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Finding your place in the galaxy with the help of Star Trek

LeVar Burton as Geordi La Forge in <em>Star Trek: The Next Generation.</em>
CBS Photo Archive/Getty Images
LeVar Burton as Geordi La Forge in Star Trek: The Next Generation.

One experience that I hope never fades from my memory is the day I found myself on the bridge of the Starship Enterprise.

OK, it wasn't the "real" TV set — it was even better!

At the turn of the century, Las Vegas had an attraction called the Star Trek Experience that sadly didn't make enough money to survive. It had actors dressed up like Klingons and other aliens.

There were Starfleet officers doing their jobs, and you felt like you were in an actual episode of Star Trek: The Next Generation. The premise of the ride was that Klingons went back in time to abduct Captain Jean-Luc Picard's ancestor. My sister raised her hand and said loudly: "It's me!" and then promptly pushed a button on one of the consoles. It beeped! The actor playing a space lieutenant looked at her with frustration and said, "Don't do that!" Later that day my dad snapped this picture:

I honestly don't remember a time when I didn't love Star Trek. I do remember when I started to realize that this show, and my father who introduced me to it, built the foundation for my sense of social justice as an astrophysicist of color. The show helped me, and my father, find a place within our culture.

Star Trek: The Next Generation

When I was a tween I lived in a small rural town where I stuck out like a piñata in a park. TV was my escape! It was my first friend. This was before streaming and YouTube, so you had to race home to be in front of that TV to watch multiple Simpsons reruns or the latest episode of In Living Color, the sketch show that I thought I could relate to more than SNL.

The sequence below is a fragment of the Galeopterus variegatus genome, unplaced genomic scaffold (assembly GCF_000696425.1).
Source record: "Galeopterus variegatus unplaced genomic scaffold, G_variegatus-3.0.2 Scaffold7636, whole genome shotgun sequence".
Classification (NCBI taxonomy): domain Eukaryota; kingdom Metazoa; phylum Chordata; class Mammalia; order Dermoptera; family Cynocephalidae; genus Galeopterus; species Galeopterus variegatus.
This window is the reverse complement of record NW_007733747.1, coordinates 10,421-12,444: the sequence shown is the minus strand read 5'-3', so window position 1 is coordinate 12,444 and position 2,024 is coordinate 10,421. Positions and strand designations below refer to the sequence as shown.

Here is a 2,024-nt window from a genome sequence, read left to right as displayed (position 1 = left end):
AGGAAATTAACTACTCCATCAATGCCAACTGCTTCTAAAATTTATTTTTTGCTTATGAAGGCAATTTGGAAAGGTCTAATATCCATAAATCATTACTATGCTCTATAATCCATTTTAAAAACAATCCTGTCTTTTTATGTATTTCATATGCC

What I really related to — the show that I anticipated each week and bawled when it ended — was Star Trek: The Next Generation. This was a sequel to the original series that aired in the '60s, a show that Martin Luther King Jr. loved!

The Next Generation had the young LeVar Burton as the chief engineer Geordi La Forge. He was famous as the lead in the TV cultural phenomena Roots and would later make everyone smile with Reading Rainbow. This new version of Star Trek also had the Shakespearean-trained actor Patrick Stewart playing Captain Jean-Luc Picard, which was the antithesis of the original Captain James T. Kirk. This new crew was more interested in science and tackled issues related to race more head-on! The technical jargon I heard coming from Geordi and others on the ship fueled my love for science.

The phrase "infinite diversity in infinite combinations" comes from Star Trek. In this future there is no money on Earth; humanity is part of a federation of planets where all members, human and alien, work together to explore the galaxy. There are wars, but the Federation's Prime directive is to not interfere with other cultures, to not assert their culture on anyone else.

The future I saw on the screen was so full of possibilities for me, and it was only in my adulthood, as an astrophysicist with over a decade of equity work, that I realized the impact this show had on me. There were lessons about true inclusion hidden in sci-fi that this show and my father imparted on me.

The Trekkie and the Advocate